Can You Count on Goodwill?
Goodwill is hard to count on because its value can come from abstract and often unreliable things, like ideas and people, neither of which are guaranteed to work for a company forever. Determining goodwill also involves some time to work around accounting conventions. When analyzing company fundamentals, investors should try hard to get a sense of where the value of a company’s goodwill is coming from and where it might be going.
Given its hazy nature, goodwill is designated as an intangible asset. It is a blanket term that represents, in one lump sum, the value of brand names, patents, customer base loyalty, competitive position, R&D and other hard-to-price assets a company might own. It encompasses all the factors above and beyond book value that make investors willing to buy a business.
Hazards of Goodwill in M&A
Investors need to worry about goodwill when a company buys another company and pays more than the fair market value of net assets. Let’s say you invest in Thunder Inc. The company has $100 million in cash with no other assets or liabilities and therefore a book value of $100 million. Now, imagine that Thunder Inc. buys Lightning Inc. for $100 million. Lightning Inc. has a whole host of different assets with a fair market value of $100 million, liabilities of $50 million and a book value of $50 million.
Before the deal, Thunderbolt’s book value amounted to $100 million. Post-purchase, Thunderbolt’s book value increased to $150 million ($100 from before plus $50 million from the acquisition). However, Thunderbolt paid $100 million to buy Lightning, not its $50 million book value.
This is where the goodwill accounting convention emerges. Goodwill is computed as the amount over and above the value of Lightning’s net assets. To account for the purchase price of $100 million, a total of $50 million worth of goodwill will be tacked onto Thunderbolt’s balance sheet.
If a company is worth more than its tangible assets, it could be because the owners have been able to add value in less tangible ways. For instance, the bulk of Coca-Cola’s share value is not in its bottling plants, but in the brand name that the company has built up over many years. Or think of Microsoft, with much of its value coming from its near-monopoly position in PC software.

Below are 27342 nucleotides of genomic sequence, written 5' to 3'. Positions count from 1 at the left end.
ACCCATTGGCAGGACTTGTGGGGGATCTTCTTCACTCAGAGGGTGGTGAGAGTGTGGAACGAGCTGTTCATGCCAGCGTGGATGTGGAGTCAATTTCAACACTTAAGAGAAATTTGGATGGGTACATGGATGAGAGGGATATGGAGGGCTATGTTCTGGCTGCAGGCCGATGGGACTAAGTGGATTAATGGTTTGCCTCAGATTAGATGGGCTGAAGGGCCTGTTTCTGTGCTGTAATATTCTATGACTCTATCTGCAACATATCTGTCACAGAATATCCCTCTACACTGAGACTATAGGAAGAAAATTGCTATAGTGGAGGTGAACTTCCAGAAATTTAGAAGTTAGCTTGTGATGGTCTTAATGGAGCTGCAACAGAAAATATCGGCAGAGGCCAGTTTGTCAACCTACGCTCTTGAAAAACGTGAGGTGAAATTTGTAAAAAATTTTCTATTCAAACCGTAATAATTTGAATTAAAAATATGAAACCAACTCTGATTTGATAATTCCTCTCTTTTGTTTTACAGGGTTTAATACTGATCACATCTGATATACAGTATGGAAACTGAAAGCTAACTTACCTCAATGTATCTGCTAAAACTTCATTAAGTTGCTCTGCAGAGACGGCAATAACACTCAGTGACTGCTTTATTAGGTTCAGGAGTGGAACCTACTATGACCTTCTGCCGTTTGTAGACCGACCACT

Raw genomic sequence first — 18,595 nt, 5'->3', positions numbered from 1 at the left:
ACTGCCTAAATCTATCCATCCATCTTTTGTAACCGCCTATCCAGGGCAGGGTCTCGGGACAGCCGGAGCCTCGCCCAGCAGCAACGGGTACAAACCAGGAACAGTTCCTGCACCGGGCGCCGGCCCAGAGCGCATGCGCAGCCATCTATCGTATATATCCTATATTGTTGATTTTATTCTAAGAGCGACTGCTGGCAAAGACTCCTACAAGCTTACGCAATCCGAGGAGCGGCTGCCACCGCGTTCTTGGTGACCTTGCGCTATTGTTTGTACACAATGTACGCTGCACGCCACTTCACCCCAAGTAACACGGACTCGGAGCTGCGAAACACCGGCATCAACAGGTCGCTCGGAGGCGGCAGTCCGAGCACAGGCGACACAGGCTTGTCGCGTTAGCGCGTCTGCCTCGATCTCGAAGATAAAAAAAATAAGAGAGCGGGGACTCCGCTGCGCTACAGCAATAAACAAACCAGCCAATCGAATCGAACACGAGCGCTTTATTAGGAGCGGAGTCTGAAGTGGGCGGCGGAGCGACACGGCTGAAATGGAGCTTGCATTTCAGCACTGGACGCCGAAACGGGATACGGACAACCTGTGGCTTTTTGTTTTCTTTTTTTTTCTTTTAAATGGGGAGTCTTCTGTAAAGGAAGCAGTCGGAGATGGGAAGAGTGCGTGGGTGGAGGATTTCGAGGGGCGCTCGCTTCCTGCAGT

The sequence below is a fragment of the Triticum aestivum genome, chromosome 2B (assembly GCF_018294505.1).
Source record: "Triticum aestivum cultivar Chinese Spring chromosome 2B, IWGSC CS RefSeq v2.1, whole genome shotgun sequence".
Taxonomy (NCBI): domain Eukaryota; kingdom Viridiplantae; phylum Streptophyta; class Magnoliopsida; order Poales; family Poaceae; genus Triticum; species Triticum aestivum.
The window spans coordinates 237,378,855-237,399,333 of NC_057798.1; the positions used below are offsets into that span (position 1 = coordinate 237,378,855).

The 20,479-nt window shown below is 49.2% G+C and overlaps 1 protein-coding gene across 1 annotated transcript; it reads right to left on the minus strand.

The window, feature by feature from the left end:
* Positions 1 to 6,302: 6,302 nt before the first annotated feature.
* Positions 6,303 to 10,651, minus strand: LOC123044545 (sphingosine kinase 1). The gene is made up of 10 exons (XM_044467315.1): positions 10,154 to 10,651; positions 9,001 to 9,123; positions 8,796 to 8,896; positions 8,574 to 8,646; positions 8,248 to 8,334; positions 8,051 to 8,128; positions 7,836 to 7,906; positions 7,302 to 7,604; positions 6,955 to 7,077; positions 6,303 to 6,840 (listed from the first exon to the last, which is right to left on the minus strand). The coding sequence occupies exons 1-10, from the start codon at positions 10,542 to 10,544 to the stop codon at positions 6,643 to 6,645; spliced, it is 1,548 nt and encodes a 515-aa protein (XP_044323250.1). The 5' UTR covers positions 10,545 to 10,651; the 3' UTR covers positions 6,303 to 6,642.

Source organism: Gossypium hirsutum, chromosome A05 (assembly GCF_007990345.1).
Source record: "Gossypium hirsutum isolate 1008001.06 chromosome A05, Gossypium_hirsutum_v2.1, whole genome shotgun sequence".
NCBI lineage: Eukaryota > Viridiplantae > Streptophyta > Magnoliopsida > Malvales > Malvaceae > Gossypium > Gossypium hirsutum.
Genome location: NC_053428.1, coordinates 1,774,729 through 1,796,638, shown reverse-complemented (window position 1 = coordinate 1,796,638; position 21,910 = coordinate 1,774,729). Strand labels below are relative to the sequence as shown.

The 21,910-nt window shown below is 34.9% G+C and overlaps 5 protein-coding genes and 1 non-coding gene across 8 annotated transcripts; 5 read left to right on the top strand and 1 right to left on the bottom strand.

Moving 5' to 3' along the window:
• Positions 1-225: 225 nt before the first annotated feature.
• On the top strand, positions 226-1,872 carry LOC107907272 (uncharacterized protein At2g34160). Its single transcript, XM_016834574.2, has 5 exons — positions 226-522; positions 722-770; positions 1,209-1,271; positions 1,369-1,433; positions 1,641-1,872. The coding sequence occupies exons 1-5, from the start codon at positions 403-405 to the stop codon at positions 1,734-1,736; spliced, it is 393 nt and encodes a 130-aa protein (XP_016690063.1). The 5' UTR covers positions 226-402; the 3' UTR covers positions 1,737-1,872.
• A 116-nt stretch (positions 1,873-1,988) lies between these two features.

Accounting rules at one time assumed that the value of intangibles depreciate over time, in the same way that tangible assets get worn out. Nowadays, in recognition that many types of goodwill don’t wear out, companies no longer automatically take charges against goodwill each reporting period. Instead, they must re-examine the value of goodwill each year. If the goodwill is worth as much as what it was originally paid for, the value is left alone. On the other hand, if an acquisition eventually turns out to be worth less than what management originally paid for it, the company will then reduce its value or write-off its value entirely.
An infamous example of a company having to reduce goodwill is AOL Time Warner, which admitted to investors in early 2003 that the value of its troubled America Online unit was overstated. It reported a 2002 net loss of $98.7 billion after taking a fourth-quarter charge of $45.5 billion, attributed mostly the value of the troubled America Online unit. The write-down, creating the biggest annual corporate loss in history, was more than twice what Wall Street had anticipated. overpaid for when AOL and Time Warner merged.
If a company management team is constantly writing down goodwill, it is giving off a telltale signal that management has made poor decisions. Investors may want to rethink the investment.
The Opposite of Paying for Goodwill
If a business is acquired for a price below the fair value of its tangible assets, the margin is sometimes called “badwill” or negative goodwill. Such purchases are rare; by nature, they imply a bargain, but they do happen. When, however, there is even more badwill than the buyer thinks, there is no bargain for investors.
The Bottom Line
It is worth the effort to examine goodwill. The account is located on the balance sheet, but more often than not it is lumped together with other assets and disclosed in the footnotes at the end of the financial statements. Once identified, it should be handled with care, and the sources of its value scrutinized.